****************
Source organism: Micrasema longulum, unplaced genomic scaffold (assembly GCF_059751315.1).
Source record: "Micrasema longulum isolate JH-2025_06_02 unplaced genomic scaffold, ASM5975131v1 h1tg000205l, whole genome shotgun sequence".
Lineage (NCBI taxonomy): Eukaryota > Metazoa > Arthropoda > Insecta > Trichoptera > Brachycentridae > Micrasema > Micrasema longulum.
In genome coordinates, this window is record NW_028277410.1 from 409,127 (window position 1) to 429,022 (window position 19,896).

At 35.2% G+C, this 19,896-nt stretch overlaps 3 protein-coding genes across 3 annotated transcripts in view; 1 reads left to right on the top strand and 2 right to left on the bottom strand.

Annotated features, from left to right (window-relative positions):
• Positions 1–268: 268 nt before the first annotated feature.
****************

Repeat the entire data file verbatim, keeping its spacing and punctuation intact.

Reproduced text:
Source organism: Micrasema longulum, unplaced genomic scaffold (assembly GCF_059751315.1).
Source record: "Micrasema longulum isolate JH-2025_06_02 unplaced genomic scaffold, ASM5975131v1 h1tg000205l, whole genome shotgun sequence".
Lineage (NCBI taxonomy): Eukaryota > Metazoa > Arthropoda > Insecta > Trichoptera > Brachycentridae > Micrasema > Micrasema longulum.
In genome coordinates, this window is record NW_028277410.1 from 409,127 (window position 1) to 429,022 (window position 19,896).

At 35.2% G+C, this 19,896-nt stretch overlaps 3 protein-coding genes across 3 annotated transcripts in view; 1 reads left to right on the top strand and 2 right to left on the bottom strand.

Annotated features, from left to right (window-relative positions):
• Positions 1–268: 268 nt before the first annotated feature.